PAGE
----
the borders of Tex-Mex

Both J-P and Glenn mentioned that they think that the reasons behind Tex-Mex-bashing vary by region within the US. They’re probably right, and I think the best evidence of my very parochial experience of the phenomenon is the set Americanized-Mexican recipes that sometimes get called “Tex-Mex” but that I don’t even recognize.

Robb Walsh’s Tex-Mex Cookbook has two recipes for cornmeal tamales, and says that this style of tamales are often served in waxed paper rather than corn husks. I have never seen–and would never have thought of–either of those substitutions. His tamale pie recipe uses cornbread, and he also says that most canned tamales are made with cornmeal. I’ve seen pictures of both of these things but never tasted them. And it never occurred to me that they didn’t use masa.

The funniest of these cross-cultural encounters happened when I first met J-P’s dad and stepmother. On the menu: Mexican stew. It was basically the ground beef filling for the crispy tacos we all remember and love from our childhoods, but in stew form. Over elbow mac, if I recall correctly. To me, it was what my dad meant when he made “goulash”–Hungarians being as foreign to Texas and Mexicans to New Jersey.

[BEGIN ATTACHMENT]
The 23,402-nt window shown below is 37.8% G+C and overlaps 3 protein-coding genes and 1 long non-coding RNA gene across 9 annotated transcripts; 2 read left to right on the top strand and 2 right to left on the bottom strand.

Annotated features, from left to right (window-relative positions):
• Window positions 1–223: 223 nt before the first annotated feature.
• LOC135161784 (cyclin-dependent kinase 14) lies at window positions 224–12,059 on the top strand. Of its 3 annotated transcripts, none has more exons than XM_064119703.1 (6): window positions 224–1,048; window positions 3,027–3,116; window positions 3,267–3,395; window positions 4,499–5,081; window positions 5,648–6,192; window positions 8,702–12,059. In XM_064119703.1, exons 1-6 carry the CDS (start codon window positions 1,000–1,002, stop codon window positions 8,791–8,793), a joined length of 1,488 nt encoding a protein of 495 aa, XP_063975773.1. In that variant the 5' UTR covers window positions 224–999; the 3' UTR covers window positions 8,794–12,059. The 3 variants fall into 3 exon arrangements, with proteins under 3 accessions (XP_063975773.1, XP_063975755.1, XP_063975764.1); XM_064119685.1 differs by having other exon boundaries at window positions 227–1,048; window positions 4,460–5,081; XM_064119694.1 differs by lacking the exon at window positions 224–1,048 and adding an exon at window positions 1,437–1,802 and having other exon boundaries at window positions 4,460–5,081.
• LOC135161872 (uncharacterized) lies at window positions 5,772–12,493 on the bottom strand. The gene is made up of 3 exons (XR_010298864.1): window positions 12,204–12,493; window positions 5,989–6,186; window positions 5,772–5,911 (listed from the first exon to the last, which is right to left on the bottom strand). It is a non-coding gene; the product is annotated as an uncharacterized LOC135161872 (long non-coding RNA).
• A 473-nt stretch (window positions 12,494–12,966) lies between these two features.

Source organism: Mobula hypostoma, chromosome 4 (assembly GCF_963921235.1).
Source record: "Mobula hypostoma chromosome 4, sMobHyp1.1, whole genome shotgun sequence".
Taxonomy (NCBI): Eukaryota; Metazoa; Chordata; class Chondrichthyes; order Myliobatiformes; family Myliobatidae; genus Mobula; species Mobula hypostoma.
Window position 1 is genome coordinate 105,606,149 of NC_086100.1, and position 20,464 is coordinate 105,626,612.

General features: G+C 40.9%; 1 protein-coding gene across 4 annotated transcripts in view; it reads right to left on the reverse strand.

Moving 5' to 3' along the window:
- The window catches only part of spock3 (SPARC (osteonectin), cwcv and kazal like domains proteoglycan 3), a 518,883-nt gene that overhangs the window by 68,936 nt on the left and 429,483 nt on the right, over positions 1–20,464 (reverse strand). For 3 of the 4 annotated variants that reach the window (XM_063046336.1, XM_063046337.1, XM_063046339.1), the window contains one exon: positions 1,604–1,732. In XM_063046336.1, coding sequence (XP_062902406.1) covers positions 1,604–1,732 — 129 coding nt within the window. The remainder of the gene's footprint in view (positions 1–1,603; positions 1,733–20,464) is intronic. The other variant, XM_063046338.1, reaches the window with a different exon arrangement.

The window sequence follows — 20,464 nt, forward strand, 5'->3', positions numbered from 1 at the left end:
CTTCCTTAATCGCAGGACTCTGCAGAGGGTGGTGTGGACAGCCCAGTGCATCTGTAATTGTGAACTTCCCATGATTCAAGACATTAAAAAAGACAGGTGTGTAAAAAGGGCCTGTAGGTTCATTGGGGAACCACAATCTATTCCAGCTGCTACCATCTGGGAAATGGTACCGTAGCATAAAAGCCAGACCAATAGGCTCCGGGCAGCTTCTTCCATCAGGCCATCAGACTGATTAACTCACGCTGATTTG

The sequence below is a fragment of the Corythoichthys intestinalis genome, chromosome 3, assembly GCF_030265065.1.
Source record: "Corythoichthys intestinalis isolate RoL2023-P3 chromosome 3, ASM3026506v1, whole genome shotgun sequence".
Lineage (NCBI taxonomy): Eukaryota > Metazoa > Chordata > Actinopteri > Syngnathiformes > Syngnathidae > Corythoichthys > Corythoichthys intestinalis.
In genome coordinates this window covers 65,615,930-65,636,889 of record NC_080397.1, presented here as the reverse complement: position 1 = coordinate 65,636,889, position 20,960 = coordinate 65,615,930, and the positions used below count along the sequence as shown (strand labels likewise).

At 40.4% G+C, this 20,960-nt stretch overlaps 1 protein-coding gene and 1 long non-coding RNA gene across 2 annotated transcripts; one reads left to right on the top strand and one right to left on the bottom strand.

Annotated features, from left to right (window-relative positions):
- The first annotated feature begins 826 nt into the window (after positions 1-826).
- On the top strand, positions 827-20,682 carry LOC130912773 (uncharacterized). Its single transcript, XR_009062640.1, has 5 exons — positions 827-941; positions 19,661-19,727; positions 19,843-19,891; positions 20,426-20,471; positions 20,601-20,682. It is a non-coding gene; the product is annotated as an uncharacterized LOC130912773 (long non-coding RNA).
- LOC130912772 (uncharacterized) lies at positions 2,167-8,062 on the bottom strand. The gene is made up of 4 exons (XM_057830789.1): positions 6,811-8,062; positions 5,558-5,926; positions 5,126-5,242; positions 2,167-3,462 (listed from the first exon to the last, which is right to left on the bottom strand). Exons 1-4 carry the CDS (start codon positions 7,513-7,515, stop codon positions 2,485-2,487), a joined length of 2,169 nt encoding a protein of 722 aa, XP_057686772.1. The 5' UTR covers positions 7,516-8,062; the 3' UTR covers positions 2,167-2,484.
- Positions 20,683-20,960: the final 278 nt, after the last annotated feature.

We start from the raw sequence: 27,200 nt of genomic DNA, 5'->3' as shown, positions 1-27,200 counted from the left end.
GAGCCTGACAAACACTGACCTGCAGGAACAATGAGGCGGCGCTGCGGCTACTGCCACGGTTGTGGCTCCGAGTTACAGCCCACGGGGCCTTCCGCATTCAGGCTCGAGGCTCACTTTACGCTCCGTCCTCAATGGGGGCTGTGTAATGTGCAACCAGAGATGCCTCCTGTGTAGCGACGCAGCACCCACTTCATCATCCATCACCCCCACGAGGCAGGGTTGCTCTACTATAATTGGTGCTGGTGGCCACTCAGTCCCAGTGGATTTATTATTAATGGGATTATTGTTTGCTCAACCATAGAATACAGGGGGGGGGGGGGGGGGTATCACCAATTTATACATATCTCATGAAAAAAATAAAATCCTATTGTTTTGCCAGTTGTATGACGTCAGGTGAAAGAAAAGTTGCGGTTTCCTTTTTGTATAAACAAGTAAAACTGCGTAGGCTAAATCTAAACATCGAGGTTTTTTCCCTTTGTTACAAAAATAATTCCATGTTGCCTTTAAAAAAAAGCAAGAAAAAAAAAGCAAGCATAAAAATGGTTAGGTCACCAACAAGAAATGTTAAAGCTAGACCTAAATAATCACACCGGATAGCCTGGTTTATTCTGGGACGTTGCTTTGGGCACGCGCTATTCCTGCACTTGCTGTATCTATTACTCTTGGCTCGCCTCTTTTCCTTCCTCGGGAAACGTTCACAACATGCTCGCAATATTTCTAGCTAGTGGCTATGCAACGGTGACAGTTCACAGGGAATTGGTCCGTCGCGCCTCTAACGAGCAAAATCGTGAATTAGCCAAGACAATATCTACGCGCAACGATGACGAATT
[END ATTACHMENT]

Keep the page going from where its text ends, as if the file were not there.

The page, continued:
5 Responses to “the borders of Tex-Mex”

  1. May 31, 2010 at 10:53

    Bastardizing other people’ cuisine is something that the whole world enjoys it seems! It used to get me mad and than I figured there was nothing I could do so, go with the flow and forget it!

  2. May 31, 2010 at 11:34

    I used to eat canned tamales all the time.
    They were wrapped in wax paper, in sauce, in the can.
    I have never seen this in real life tamales, but I am just half-assed all-Californian Mex-Mex.

  3. May 31, 2010 at 11:34

    And I am pretty sure this is something my mother originally brought home that I continued to eat until sometime in my 20s. She’s not much of a cook.

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